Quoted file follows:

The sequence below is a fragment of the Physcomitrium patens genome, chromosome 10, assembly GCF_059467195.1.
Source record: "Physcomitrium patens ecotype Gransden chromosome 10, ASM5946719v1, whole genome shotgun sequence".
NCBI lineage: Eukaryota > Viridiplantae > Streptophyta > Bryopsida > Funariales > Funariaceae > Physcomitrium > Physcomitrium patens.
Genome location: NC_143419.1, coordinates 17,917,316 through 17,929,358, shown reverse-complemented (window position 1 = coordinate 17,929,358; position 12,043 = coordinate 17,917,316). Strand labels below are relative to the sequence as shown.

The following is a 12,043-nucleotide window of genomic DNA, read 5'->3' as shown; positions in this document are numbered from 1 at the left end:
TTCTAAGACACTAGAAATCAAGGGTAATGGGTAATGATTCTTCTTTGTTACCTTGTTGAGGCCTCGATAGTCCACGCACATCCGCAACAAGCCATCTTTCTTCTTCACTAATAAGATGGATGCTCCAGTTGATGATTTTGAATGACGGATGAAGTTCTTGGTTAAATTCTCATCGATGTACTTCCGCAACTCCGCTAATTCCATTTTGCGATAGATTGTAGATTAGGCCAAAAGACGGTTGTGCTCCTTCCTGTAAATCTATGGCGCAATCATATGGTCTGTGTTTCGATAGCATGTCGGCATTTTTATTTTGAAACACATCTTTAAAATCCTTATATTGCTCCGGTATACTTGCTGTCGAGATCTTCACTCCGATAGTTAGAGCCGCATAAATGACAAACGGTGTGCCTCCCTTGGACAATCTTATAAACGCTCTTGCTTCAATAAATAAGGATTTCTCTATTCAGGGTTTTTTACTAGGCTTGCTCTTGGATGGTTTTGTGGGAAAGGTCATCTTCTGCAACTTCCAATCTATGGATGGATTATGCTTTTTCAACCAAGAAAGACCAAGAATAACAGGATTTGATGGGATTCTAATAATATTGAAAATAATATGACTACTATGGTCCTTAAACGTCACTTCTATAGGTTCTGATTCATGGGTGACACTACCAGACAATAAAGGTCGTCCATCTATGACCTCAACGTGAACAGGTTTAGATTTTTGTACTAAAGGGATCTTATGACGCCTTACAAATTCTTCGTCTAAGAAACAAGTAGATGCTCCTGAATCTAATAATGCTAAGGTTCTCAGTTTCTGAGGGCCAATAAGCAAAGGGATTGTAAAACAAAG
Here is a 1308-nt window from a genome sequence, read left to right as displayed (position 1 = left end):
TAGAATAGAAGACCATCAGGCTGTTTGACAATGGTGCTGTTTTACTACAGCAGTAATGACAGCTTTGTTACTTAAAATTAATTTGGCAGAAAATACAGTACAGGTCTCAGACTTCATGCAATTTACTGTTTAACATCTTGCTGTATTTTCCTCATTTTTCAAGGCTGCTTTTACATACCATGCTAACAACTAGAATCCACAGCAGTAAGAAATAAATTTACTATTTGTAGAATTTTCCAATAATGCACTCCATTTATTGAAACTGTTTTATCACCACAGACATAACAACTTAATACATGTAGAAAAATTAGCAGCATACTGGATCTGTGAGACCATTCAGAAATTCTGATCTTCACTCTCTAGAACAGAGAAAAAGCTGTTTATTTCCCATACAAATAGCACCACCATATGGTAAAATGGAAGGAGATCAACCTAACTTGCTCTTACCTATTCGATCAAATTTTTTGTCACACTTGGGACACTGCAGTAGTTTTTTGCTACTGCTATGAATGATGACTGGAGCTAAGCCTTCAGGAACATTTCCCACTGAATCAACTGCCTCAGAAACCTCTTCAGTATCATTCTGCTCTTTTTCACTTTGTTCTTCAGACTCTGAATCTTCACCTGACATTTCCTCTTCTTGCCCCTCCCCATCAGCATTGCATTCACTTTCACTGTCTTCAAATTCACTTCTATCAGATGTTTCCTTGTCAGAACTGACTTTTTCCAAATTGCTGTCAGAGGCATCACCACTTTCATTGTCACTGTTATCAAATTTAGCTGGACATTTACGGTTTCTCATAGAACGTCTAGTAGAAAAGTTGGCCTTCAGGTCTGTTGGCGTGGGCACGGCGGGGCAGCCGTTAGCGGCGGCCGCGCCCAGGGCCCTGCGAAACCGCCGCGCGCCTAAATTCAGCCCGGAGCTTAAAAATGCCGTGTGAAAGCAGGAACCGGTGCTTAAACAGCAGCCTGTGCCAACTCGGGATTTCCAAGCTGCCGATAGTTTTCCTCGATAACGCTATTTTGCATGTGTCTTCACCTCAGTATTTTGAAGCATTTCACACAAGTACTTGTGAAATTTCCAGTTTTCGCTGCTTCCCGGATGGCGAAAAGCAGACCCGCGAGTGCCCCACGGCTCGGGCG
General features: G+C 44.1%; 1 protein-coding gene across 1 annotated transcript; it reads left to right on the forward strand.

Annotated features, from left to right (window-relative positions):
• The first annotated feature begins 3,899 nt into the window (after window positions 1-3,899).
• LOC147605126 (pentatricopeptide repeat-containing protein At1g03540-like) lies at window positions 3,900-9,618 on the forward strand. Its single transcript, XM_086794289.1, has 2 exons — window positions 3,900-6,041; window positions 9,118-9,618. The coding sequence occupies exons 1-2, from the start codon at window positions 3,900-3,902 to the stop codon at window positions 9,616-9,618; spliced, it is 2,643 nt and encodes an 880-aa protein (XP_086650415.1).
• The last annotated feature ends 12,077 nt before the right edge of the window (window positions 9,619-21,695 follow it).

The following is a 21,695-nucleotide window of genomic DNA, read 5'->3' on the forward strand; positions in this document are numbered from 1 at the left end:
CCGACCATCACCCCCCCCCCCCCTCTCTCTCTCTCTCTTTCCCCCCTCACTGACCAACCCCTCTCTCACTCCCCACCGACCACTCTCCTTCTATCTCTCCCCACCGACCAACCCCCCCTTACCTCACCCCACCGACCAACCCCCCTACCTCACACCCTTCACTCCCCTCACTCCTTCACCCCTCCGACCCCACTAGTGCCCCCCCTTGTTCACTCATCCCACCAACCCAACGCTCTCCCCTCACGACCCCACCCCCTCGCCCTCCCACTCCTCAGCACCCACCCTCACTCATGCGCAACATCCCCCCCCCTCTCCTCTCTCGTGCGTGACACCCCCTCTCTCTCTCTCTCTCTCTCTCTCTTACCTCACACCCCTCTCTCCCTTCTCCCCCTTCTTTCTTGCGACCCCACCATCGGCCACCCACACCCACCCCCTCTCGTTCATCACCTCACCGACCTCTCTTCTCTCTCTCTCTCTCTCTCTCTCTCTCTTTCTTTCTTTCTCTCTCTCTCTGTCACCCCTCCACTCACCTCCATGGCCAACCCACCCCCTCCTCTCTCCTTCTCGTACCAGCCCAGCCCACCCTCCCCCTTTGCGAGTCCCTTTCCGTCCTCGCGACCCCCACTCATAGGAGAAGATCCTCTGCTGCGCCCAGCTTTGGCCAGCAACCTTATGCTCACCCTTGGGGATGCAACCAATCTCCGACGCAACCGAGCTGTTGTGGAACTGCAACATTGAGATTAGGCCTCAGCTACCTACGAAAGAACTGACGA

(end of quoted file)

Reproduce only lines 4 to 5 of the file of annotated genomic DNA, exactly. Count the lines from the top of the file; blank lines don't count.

Genome location: NC_143419.1, coordinates 17,917,316 through 17,929,358, shown reverse-complemented (window position 1 = coordinate 17,929,358; position 12,043 = coordinate 17,917,316). Strand labels below are relative to the sequence as shown.

The following is a 12,043-nucleotide window of genomic DNA, read 5'->3' as shown; positions in this document are numbered from 1 at the left end: